February 2007

Jennifer Johnson

magazine whore

Everyday with Rachael Ray

I’ve never really gotten into the celebrity magazine trend. I just don’t have the desire to spend four dollars to find out how Oprah stays slim or how Martha Stewart arranges flowers. But, when I noticed Rachael Ray had one, I resigned myself to the idea that soon every celebrity will find their way onto the rack next to her. I can’t wait for Paris Hilton’s magazine full of tips on dressing your dog for maximum humiliation and perfecting the art of the sex video, can you?

But, I digress. Let’s talk Everyday with Rachael Ray. Full disclosure: I realize that this isn’t the hip thing to admit, but I find Thirty Minute Meals (Rachael Ray’s Food Network magnum opus where she cooks a meal in thirty minutes, real time -- hence the name) enjoyable. I have a grudging respect for someone who can maintain that level of perkiness while cooking a meal at hyperspeed. I guess that puts me squarely in the target audience for this magazine.

It’s hard to extricate Everyday with Rachael Ray from Rachael Ray the Food Network icon. In fact, I’m not sure if we’re even supposed to. The magazine reads like a Cliffs Notes version of her amalgamated television programming. It feels like a collection of leftovers. Perhaps she has an intern follow her around and take note of the random restaurants and “tasty tips” that are somehow edited from her hours of daily television coverage.

The magazine isn’t horrible. In fact, if it was only trying to be a food magazine, it might even be moderately successful. The food sections are the best parts of the magazine with clear instructions and interesting recipes. I can see how the pull-out seven day menu would be useful and the “How To” side bars explaining the techniques in the recipes are a nice touch. They include clear, step-by-step photos and instructions for techniques like how to roast papayas. Sure, the may not be skills you need everyday, but it does make the recipes more accessible to those who may not consider themselves skilled in the kitchen.

But, this magazine isn’t a food magazine -- it’s about the Rachael Ray lifestyle: food, travel, work, kids, etc. It’s for the busy woman who’s trying to have it all. After all, what woman in suburban America wouldn’t want to be Rachael Ray? She can plop a meal on the table in 30 minutes and has a job where she gets to travel the world and eat great food. She’s America’s current arbiter of middle-class taste, dividing the world of casual dining between the yum-o’s and the yuck-o’s. Hell, I’ll take the job.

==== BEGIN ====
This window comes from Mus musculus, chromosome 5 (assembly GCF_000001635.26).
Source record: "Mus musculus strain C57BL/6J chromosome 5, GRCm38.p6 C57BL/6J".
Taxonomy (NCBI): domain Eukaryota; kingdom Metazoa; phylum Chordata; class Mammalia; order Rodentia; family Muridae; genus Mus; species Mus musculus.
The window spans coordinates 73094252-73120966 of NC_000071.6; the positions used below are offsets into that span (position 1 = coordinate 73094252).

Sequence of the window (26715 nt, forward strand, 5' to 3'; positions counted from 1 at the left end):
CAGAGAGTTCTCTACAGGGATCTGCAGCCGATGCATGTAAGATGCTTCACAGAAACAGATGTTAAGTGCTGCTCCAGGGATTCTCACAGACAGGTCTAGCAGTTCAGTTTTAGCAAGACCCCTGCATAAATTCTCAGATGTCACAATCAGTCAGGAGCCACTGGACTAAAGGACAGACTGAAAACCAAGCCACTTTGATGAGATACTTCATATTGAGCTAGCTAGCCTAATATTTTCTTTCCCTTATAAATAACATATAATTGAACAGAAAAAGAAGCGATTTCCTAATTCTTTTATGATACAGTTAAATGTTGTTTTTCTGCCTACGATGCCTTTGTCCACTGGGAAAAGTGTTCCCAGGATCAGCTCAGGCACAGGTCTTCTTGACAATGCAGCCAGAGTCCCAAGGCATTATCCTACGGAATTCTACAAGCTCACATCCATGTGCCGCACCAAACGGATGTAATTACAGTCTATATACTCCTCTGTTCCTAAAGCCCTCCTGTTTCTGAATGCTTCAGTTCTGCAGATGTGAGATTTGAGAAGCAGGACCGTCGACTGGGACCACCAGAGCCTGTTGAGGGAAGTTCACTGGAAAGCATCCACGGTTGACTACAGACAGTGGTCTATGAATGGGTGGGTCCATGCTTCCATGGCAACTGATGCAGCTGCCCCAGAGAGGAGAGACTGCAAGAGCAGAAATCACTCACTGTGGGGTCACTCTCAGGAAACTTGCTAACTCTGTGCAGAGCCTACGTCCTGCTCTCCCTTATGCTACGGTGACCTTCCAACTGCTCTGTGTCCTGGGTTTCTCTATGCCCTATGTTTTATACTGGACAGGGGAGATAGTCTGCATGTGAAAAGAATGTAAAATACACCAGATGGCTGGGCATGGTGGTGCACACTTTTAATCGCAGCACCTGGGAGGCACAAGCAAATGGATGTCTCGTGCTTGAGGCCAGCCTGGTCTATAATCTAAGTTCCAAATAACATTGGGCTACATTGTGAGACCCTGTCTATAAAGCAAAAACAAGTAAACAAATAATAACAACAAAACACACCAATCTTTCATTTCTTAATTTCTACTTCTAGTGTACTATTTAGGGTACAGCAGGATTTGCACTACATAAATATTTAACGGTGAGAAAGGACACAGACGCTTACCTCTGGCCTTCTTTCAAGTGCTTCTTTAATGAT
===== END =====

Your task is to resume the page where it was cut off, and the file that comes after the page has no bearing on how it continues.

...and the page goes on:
However, I went from feeling a bit jealous of her to wanting to strangle her when I hit page 139. Page 139 features the “Ask Rachael” section. No, it’s not an advice column (although I am intrigued by the idea of Rachael Ray trying to, say, help a woman save her marriage. Would she call on the healing properties of a bacon cheeseburger and a plate of “smashed” potatoes?). It’s our opportunity to get to know Rachael better! Oh boy. Readers send in questions like “How do you keep your energy level so high?” (A: “Caffeine. Way too much Caffeine.”) and Rachael’s answers theoretically bring us all a little closer to understanding the woman behind the mystique. It was all innocuous enough until the following exchange made me throw the magazine across the room.

Q: Was there one moment when it really hit you that you’d become a star?
A: Am I a star? Really? I don’t think so. I’m a burger flipper and a Chatty Cathy!

Seriously. Okay, I get that Rachael Ray is trying to cultivate this “I’m the girl next door, I’m busy too, I understand how hard it is to be domestic when you work all day” image that we can all relate to. But, newsflash, when you have a syndicated talk show, eight bestselling cook books, a vanity magazine and a billion hours of programming on the Food Network each week, you’re probably a star and you probably know it. It’s time to cut the crap, Rachael. You’re not fooling anyone.

This exchange encapsulated the problems I had with this magazine. It feels a little fake. Sort of like it was written by the brownnoser in your office who always “just happens” to have a copy of the Wall Street Journal sticking out of his briefcase or the mother in your daughter’s class who always whips up lavender-infused chocolate cupcakes from scratch for the bake sale when everyone else just barely manages the Betty Crocker mix. It’s the person you love to hate, in magazine form. My advice? Read it when you need an easy recipe in a pinch and toss the rest.